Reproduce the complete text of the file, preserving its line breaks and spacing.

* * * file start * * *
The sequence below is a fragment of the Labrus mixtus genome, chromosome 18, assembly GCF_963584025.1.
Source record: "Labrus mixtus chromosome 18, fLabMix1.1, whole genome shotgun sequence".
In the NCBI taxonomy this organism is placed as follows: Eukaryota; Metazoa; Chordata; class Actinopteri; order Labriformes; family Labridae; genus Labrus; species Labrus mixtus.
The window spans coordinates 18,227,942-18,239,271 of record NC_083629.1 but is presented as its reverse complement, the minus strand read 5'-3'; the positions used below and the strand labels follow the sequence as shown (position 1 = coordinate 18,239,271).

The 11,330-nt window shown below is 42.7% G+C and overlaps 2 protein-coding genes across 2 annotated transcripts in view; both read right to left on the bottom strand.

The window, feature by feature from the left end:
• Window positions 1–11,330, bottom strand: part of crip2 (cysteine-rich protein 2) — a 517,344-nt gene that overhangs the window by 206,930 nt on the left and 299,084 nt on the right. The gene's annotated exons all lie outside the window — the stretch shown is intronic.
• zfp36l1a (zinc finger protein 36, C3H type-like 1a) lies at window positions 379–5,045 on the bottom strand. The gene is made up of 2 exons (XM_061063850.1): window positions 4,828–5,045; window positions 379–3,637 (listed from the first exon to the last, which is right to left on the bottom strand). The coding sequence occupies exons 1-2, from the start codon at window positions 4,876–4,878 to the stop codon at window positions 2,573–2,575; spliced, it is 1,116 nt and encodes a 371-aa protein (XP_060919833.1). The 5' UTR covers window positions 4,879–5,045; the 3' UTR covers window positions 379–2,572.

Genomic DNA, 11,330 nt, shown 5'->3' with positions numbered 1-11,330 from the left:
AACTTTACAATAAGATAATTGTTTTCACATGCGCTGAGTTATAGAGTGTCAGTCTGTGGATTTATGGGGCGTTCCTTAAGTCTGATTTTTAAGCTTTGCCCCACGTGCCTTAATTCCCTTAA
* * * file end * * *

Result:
The sequence below is a fragment of the Labrus mixtus genome, chromosome 18, assembly GCF_963584025.1.
Source record: "Labrus mixtus chromosome 18, fLabMix1.1, whole genome shotgun sequence".
In the NCBI taxonomy this organism is placed as follows: Eukaryota; Metazoa; Chordata; class Actinopteri; order Labriformes; family Labridae; genus Labrus; species Labrus mixtus.
The window spans coordinates 18,227,942-18,239,271 of record NC_083629.1 but is presented as its reverse complement, the minus strand read 5'-3'; the positions used below and the strand labels follow the sequence as shown (position 1 = coordinate 18,239,271).

The 11,330-nt window shown below is 42.7% G+C and overlaps 2 protein-coding genes across 2 annotated transcripts in view; both read right to left on the bottom strand.

The window, feature by feature from the left end:
• Window positions 1–11,330, bottom strand: part of crip2 (cysteine-rich protein 2) — a 517,344-nt gene that overhangs the window by 206,930 nt on the left and 299,084 nt on the right. The gene's annotated exons all lie outside the window — the stretch shown is intronic.
• zfp36l1a (zinc finger protein 36, C3H type-like 1a) lies at window positions 379–5,045 on the bottom strand. The gene is made up of 2 exons (XM_061063850.1): window positions 4,828–5,045; window positions 379–3,637 (listed from the first exon to the last, which is right to left on the bottom strand). The coding sequence occupies exons 1-2, from the start codon at window positions 4,876–4,878 to the stop codon at window positions 2,573–2,575; spliced, it is 1,116 nt and encodes a 371-aa protein (XP_060919833.1). The 5' UTR covers window positions 4,879–5,045; the 3' UTR covers window positions 379–2,572.

Genomic DNA, 11,330 nt, shown 5'->3' with positions numbered 1-11,330 from the left:
AACTTTACAATAAGATAATTGTTTTCACATGCGCTGAGTTATAGAGTGTCAGTCTGTGGATTTATGGGGCGTTCCTTAAGTCTGATTTTTAAGCTTTGCCCCACGTGCCTTAATTCCCTTAA